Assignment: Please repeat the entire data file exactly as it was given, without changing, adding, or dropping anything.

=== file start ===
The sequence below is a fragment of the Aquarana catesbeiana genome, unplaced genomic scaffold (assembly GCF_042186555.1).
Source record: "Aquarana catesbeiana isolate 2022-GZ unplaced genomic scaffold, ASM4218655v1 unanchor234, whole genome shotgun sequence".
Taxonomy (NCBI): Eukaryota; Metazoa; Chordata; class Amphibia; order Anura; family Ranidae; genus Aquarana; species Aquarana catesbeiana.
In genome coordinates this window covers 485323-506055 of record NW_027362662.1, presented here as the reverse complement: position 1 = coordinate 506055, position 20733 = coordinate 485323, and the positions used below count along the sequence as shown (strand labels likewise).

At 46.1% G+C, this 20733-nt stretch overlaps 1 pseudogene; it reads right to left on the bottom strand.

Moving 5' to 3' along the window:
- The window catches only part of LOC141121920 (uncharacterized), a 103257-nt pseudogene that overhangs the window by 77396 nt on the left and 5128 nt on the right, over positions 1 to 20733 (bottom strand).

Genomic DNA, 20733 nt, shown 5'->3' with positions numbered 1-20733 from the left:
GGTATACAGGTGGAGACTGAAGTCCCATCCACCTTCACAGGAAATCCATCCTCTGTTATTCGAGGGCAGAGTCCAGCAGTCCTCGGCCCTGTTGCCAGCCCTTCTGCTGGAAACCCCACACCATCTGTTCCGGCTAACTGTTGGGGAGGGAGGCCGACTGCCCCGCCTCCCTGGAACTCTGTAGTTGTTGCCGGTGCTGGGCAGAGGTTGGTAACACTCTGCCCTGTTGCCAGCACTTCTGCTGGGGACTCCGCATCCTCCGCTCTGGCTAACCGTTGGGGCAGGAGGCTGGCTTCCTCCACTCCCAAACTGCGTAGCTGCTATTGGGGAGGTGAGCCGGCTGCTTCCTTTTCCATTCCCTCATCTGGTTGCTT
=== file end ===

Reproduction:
The sequence below is a fragment of the Aquarana catesbeiana genome, unplaced genomic scaffold (assembly GCF_042186555.1).
Source record: "Aquarana catesbeiana isolate 2022-GZ unplaced genomic scaffold, ASM4218655v1 unanchor234, whole genome shotgun sequence".
Taxonomy (NCBI): Eukaryota; Metazoa; Chordata; class Amphibia; order Anura; family Ranidae; genus Aquarana; species Aquarana catesbeiana.
In genome coordinates this window covers 485323-506055 of record NW_027362662.1, presented here as the reverse complement: position 1 = coordinate 506055, position 20733 = coordinate 485323, and the positions used below count along the sequence as shown (strand labels likewise).

At 46.1% G+C, this 20733-nt stretch overlaps 1 pseudogene; it reads right to left on the bottom strand.

Moving 5' to 3' along the window:
- The window catches only part of LOC141121920 (uncharacterized), a 103257-nt pseudogene that overhangs the window by 77396 nt on the left and 5128 nt on the right, over positions 1 to 20733 (bottom strand).

Genomic DNA, 20733 nt, shown 5'->3' with positions numbered 1-20733 from the left:
GGTATACAGGTGGAGACTGAAGTCCCATCCACCTTCACAGGAAATCCATCCTCTGTTATTCGAGGGCAGAGTCCAGCAGTCCTCGGCCCTGTTGCCAGCCCTTCTGCTGGAAACCCCACACCATCTGTTCCGGCTAACTGTTGGGGAGGGAGGCCGACTGCCCCGCCTCCCTGGAACTCTGTAGTTGTTGCCGGTGCTGGGCAGAGGTTGGTAACACTCTGCCCTGTTGCCAGCACTTCTGCTGGGGACTCCGCATCCTCCGCTCTGGCTAACCGTTGGGGCAGGAGGCTGGCTTCCTCCACTCCCAAACTGCGTAGCTGCTATTGGGGAGGTGAGCCGGCTGCTTCCTTTTCCATTCCCTCATCTGGTTGCTT